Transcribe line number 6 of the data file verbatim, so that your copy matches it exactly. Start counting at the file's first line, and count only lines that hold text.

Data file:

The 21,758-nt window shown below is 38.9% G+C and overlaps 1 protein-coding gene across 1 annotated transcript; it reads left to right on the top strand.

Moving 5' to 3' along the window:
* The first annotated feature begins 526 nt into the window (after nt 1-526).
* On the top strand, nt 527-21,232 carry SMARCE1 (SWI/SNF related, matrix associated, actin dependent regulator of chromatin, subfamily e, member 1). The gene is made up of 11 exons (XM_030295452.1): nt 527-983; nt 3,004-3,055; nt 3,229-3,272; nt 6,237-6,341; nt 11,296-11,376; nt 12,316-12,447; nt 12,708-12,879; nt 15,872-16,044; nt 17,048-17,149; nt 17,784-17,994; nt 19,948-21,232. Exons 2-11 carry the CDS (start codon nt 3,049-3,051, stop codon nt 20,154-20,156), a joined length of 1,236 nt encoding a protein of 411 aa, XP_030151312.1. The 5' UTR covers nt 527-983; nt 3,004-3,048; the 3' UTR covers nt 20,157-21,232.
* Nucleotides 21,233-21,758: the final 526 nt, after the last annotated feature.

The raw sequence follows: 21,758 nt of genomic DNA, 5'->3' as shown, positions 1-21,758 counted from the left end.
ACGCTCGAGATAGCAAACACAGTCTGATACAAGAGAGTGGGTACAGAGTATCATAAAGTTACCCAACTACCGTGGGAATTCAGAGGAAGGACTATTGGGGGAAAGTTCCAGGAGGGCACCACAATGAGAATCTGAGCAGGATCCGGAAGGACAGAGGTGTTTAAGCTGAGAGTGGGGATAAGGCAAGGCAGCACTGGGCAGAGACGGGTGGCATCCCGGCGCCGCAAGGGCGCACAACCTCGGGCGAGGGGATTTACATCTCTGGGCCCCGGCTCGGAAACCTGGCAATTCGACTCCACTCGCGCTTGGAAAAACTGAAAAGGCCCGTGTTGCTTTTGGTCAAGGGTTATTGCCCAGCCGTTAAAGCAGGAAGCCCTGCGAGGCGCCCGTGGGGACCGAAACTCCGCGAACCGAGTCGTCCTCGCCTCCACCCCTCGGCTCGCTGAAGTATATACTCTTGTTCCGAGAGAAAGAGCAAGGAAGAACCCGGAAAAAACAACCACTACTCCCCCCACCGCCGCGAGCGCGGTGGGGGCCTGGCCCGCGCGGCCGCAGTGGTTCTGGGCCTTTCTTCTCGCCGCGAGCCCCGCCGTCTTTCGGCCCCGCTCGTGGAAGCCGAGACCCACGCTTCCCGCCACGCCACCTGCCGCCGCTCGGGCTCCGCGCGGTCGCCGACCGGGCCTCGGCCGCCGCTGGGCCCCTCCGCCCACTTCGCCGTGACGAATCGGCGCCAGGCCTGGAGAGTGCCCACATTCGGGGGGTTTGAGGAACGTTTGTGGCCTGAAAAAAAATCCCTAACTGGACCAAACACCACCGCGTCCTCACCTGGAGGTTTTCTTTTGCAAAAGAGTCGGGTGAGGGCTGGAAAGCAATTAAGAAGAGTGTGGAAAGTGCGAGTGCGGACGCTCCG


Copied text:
The raw sequence follows: 21,758 nt of genomic DNA, 5'->3' as shown, positions 1-21,758 counted from the left end.